Even the more pessimistic among Twins fans — after badmouthing an outfield defense and bullpen that look worrisome, at best — generally concedes that the starting rotation, an eyesore for much of the past four season, should be better than it was last year (mild praise) and downright functional if some things go right.
Most of the true optimism is saved for an offense that finished 7th in MLB in runs scored in 2014 and could keep the team in games, but the rotation is emerging in conversations as a strength — partly by default, and partly because Phil Hughes, Ervin Santana, Ricky Nolasco and Kyle Gibson all have the potential to be above-average, while Tommy Milone as the fifth starter is better than Milone or (fill in the blank) as a No. 3 starter, as the pecking order has gone in recent years.
Here’s the problem, though: even if the Twins’ rotation is upgraded, there are still a lot of questions. Can Hughes — very good in 2010, 2012 and 2014, not so good in 2011 and 2013 — avoid the every-other-year swoon? Will Santana, at age 32, avoid a decline? Will Nolasco, who looked better this spring by all accounts, put an ugly 2014 behind him? Can Gibson take another step? Can Milone be effective outside of Oakland?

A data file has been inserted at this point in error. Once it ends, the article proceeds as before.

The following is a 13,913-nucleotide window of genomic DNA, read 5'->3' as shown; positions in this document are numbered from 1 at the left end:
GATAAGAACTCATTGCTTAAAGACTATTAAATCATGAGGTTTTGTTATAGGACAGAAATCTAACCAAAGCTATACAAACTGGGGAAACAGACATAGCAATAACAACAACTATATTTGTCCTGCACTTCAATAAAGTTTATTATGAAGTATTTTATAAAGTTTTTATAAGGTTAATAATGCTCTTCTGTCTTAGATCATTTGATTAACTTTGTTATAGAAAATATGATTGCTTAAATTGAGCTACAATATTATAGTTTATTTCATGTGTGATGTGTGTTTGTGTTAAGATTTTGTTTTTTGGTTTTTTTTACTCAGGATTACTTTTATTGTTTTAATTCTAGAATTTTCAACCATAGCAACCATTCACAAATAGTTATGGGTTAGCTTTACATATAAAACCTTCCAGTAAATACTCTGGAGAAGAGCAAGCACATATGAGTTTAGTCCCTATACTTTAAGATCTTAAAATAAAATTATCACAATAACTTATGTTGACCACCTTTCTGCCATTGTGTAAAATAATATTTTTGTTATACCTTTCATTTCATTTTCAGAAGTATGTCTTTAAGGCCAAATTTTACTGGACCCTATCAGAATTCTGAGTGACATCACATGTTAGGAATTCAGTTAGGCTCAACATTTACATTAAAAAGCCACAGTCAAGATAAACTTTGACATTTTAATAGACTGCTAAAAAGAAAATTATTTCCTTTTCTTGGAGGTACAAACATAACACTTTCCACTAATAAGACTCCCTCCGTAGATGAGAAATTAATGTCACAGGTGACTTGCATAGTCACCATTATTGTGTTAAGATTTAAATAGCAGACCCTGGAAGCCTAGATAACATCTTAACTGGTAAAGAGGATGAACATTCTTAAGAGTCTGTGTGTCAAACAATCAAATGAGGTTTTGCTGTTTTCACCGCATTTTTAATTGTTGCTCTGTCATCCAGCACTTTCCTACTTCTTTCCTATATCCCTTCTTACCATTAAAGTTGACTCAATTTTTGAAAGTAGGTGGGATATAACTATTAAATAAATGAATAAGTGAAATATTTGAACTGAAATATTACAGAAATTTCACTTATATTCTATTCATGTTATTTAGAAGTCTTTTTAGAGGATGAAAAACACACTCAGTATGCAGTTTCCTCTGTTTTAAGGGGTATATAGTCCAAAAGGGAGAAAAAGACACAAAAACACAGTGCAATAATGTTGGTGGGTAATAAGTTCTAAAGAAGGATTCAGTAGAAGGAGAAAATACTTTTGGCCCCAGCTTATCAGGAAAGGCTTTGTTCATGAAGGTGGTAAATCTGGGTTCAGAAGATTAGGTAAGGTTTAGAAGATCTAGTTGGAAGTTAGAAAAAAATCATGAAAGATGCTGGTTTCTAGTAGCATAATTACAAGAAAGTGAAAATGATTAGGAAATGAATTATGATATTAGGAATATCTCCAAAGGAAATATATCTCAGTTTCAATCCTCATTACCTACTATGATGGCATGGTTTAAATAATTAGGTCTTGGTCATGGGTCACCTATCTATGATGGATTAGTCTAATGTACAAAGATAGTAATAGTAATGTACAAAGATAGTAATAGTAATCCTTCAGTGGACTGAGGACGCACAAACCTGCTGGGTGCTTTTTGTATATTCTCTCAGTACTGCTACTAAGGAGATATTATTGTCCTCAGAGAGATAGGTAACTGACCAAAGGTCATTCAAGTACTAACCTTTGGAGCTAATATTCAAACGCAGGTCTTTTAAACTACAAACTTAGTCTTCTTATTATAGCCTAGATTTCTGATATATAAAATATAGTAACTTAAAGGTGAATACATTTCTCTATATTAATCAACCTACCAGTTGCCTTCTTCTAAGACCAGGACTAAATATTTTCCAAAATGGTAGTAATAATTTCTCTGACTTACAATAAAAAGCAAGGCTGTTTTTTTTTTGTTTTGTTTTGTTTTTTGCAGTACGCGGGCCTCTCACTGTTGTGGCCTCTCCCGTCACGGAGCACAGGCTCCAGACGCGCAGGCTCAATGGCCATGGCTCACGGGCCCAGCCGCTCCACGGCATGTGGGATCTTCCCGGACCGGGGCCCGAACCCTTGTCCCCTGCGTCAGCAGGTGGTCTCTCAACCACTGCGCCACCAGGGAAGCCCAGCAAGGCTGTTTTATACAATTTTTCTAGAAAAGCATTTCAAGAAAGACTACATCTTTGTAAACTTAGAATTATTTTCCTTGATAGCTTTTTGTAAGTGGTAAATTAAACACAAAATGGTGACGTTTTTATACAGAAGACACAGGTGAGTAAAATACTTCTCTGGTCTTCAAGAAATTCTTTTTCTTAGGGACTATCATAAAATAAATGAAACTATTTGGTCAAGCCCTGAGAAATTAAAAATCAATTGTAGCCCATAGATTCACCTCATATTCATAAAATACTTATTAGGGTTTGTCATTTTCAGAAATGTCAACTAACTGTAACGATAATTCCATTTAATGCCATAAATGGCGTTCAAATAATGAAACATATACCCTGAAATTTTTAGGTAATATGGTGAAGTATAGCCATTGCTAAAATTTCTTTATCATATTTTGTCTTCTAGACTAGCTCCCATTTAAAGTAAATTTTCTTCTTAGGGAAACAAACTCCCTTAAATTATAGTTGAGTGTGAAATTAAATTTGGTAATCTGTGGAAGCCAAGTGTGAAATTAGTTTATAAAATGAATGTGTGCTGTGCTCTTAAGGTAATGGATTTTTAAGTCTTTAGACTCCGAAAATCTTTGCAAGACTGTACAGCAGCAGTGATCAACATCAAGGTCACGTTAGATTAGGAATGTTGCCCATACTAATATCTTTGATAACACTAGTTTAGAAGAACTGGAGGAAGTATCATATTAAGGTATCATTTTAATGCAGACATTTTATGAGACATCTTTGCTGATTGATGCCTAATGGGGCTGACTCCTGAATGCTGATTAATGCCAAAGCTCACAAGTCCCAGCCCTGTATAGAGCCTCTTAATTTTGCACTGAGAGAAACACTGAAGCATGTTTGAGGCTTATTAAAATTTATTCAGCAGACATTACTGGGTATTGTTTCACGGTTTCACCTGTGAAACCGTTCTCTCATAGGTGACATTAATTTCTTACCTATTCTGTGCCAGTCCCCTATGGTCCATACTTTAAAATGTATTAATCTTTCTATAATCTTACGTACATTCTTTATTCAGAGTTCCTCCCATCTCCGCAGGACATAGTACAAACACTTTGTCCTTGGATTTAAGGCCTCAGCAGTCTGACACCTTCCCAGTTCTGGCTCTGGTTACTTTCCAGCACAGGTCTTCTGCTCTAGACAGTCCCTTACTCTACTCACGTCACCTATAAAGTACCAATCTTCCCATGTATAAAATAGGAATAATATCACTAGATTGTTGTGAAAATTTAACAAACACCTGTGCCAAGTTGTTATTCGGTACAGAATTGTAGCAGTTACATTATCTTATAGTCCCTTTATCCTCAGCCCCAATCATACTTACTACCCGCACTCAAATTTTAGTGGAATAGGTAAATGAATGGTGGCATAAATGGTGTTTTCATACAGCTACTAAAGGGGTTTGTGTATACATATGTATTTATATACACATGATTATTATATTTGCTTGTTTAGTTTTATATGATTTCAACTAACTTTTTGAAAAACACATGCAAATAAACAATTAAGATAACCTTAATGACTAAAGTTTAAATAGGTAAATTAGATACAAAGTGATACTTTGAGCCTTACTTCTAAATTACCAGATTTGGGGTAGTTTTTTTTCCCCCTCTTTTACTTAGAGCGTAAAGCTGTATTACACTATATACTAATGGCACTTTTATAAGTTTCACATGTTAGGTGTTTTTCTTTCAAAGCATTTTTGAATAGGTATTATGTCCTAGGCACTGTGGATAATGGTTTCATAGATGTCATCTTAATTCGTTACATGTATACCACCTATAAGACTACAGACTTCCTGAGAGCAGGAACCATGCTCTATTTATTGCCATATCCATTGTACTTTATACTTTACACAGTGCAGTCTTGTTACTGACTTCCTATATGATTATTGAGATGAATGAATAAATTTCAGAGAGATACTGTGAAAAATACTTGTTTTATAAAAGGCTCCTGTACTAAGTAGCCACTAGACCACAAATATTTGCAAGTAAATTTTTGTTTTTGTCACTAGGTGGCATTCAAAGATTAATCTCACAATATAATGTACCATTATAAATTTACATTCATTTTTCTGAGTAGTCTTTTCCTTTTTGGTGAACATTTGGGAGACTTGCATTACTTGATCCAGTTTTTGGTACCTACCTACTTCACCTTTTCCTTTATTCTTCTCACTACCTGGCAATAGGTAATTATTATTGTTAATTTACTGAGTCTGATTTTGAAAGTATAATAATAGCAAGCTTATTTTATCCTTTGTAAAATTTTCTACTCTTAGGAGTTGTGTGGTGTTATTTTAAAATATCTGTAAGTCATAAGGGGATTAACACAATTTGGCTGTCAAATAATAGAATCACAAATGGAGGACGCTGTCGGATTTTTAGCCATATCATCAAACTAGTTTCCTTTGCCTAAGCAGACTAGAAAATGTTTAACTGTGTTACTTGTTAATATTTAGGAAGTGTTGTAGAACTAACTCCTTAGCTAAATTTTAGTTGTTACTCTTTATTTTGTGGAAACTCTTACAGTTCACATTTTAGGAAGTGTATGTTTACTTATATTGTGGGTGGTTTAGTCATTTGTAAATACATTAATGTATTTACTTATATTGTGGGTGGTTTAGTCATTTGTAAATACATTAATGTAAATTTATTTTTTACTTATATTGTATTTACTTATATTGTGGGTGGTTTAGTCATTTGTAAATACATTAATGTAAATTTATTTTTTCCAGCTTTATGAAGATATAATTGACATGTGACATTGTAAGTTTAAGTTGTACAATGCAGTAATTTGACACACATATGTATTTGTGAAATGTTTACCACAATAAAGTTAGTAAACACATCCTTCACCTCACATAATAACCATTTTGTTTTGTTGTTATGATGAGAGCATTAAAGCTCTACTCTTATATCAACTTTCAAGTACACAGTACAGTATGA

There is enough skepticism from the outside to make us wonder if the rotation is truly a strength or if it merely looks better by comparison to previous years. The Washington Post ranked the Twins’ rotation 28th out of 30 in MLB, though admittedly didn’t offer much by way of explanation beyond doubting it has been upgraded enough beyond last year’s MLB-worst 5.06 ERA.
If the second-best thing about your team — better than the defense, better than the bullpen, not as good as the offense — is still bad enough that a major publication ranks it among baseball’s worst, it’s enough to make us wonder if it is really a strength.
One thing is for certain: the Twins will need it to be a true strength if they are going to come anywhere close to .500 this year.